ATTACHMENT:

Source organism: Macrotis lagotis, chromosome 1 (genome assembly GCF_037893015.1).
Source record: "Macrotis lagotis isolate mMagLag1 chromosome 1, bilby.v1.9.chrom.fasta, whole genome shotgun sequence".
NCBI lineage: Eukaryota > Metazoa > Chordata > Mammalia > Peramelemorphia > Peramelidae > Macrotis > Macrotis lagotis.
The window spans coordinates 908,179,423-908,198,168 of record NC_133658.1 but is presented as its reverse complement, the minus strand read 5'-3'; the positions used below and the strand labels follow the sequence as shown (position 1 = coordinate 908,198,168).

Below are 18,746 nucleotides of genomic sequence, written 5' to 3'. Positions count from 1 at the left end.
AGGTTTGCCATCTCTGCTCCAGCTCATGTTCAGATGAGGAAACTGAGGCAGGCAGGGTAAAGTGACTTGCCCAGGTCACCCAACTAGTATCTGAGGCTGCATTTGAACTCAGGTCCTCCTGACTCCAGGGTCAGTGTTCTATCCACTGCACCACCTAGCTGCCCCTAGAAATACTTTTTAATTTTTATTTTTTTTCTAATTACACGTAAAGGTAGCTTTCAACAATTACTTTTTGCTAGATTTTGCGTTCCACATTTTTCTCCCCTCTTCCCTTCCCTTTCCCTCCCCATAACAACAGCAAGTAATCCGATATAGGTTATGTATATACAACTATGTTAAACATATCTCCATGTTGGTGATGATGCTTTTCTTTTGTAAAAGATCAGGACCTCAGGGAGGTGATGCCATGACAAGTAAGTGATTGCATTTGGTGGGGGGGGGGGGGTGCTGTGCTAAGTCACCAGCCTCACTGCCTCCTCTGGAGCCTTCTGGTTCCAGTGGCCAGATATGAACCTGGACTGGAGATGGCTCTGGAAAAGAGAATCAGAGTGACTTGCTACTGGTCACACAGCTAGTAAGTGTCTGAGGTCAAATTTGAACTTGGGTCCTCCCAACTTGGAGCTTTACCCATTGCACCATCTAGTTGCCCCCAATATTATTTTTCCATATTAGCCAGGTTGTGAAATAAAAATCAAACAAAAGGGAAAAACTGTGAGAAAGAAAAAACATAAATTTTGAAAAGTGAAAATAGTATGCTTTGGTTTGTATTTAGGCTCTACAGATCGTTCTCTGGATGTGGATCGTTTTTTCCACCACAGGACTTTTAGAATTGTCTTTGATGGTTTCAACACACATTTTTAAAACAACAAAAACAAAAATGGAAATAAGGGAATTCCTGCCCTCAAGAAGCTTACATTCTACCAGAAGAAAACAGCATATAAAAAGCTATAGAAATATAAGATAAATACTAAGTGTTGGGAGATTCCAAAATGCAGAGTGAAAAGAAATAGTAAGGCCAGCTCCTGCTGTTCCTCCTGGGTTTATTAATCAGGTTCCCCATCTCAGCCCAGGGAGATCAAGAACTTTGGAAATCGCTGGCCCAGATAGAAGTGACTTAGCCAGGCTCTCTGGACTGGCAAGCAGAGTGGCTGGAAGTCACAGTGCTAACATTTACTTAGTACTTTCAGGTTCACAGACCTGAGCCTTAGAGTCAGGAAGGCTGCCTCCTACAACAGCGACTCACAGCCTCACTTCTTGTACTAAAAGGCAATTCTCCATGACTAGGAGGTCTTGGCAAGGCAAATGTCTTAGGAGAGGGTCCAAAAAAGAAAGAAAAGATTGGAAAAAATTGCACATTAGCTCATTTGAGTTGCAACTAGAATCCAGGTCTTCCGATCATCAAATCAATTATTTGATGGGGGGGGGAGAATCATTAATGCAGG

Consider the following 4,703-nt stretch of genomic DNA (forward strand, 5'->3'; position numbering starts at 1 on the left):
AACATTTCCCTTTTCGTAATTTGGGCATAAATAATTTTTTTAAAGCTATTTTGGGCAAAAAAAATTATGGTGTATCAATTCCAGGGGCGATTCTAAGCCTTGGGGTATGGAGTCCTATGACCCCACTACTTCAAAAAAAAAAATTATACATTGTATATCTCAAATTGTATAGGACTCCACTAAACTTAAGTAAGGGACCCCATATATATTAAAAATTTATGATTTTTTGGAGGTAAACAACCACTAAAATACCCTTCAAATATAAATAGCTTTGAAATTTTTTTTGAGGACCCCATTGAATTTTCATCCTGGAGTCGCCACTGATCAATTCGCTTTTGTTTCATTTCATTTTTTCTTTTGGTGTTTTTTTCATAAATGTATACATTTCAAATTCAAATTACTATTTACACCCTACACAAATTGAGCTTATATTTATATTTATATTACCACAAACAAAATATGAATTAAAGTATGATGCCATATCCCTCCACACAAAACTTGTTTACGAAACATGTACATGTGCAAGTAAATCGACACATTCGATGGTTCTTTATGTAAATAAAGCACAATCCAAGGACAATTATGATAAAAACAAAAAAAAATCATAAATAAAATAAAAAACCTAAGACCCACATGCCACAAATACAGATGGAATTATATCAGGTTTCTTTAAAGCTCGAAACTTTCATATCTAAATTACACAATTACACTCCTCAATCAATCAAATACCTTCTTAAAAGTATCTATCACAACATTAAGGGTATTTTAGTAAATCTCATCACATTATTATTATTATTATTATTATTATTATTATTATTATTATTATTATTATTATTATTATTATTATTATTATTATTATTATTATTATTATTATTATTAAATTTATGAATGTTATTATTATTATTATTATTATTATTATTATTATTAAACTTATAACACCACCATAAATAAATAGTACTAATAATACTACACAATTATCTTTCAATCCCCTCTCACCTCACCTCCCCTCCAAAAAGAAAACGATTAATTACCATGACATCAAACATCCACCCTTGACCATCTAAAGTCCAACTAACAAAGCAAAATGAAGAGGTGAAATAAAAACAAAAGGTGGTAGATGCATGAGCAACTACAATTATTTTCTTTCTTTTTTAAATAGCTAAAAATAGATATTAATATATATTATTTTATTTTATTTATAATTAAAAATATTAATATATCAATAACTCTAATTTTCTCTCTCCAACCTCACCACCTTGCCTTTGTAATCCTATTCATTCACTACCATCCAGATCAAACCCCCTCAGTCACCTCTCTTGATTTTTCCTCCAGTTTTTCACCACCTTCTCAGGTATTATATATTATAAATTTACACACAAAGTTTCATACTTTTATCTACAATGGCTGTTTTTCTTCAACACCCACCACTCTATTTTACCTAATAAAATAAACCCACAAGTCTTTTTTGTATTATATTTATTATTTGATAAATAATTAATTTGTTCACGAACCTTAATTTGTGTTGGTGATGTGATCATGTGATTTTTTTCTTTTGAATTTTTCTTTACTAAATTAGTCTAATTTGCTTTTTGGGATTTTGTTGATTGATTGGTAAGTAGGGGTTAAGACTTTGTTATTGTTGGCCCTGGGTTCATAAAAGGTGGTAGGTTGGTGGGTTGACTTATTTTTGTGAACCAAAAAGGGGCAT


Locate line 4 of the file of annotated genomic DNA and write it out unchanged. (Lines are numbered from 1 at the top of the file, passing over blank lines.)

The window spans coordinates 908,179,423-908,198,168 of record NC_133658.1 but is presented as its reverse complement, the minus strand read 5'-3'; the positions used below and the strand labels follow the sequence as shown (position 1 = coordinate 908,198,168).